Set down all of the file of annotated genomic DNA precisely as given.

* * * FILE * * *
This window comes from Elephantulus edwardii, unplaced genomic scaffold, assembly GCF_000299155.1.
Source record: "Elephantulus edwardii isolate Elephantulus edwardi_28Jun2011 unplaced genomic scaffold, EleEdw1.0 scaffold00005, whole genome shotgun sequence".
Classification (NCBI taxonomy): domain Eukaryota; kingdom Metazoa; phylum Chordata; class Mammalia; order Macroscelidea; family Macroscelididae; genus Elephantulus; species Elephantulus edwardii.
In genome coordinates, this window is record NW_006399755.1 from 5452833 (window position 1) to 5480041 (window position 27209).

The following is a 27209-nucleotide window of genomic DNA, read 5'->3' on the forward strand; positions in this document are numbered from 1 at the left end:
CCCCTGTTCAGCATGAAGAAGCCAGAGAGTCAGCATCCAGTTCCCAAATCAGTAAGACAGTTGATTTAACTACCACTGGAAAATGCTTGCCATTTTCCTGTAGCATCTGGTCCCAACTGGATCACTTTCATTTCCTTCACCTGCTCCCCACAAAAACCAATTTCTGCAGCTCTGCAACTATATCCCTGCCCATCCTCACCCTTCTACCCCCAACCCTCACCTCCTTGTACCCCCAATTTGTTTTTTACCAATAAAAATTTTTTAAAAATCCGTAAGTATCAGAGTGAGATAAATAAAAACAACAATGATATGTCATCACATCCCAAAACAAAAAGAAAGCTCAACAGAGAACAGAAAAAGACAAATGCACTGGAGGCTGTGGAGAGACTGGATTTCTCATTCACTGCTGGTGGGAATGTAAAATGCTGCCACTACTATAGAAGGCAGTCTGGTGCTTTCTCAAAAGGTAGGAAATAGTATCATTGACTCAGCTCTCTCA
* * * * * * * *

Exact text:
This window comes from Elephantulus edwardii, unplaced genomic scaffold, assembly GCF_000299155.1.
Source record: "Elephantulus edwardii isolate Elephantulus edwardi_28Jun2011 unplaced genomic scaffold, EleEdw1.0 scaffold00005, whole genome shotgun sequence".
Classification (NCBI taxonomy): domain Eukaryota; kingdom Metazoa; phylum Chordata; class Mammalia; order Macroscelidea; family Macroscelididae; genus Elephantulus; species Elephantulus edwardii.
In genome coordinates, this window is record NW_006399755.1 from 5452833 (window position 1) to 5480041 (window position 27209).

The following is a 27209-nucleotide window of genomic DNA, read 5'->3' on the forward strand; positions in this document are numbered from 1 at the left end:
CCCCTGTTCAGCATGAAGAAGCCAGAGAGTCAGCATCCAGTTCCCAAATCAGTAAGACAGTTGATTTAACTACCACTGGAAAATGCTTGCCATTTTCCTGTAGCATCTGGTCCCAACTGGATCACTTTCATTTCCTTCACCTGCTCCCCACAAAAACCAATTTCTGCAGCTCTGCAACTATATCCCTGCCCATCCTCACCCTTCTACCCCCAACCCTCACCTCCTTGTACCCCCAATTTGTTTTTTACCAATAAAAATTTTTTAAAAATCCGTAAGTATCAGAGTGAGATAAATAAAAACAACAATGATATGTCATCACATCCCAAAACAAAAAGAAAGCTCAACAGAGAACAGAAAAAGACAAATGCACTGGAGGCTGTGGAGAGACTGGATTTCTCATTCACTGCTGGTGGGAATGTAAAATGCTGCCACTACTATAGAAGGCAGTCTGGTGCTTTCTCAAAAGGTAGGAAATAGTATCATTGACTCAGCTCTCTCA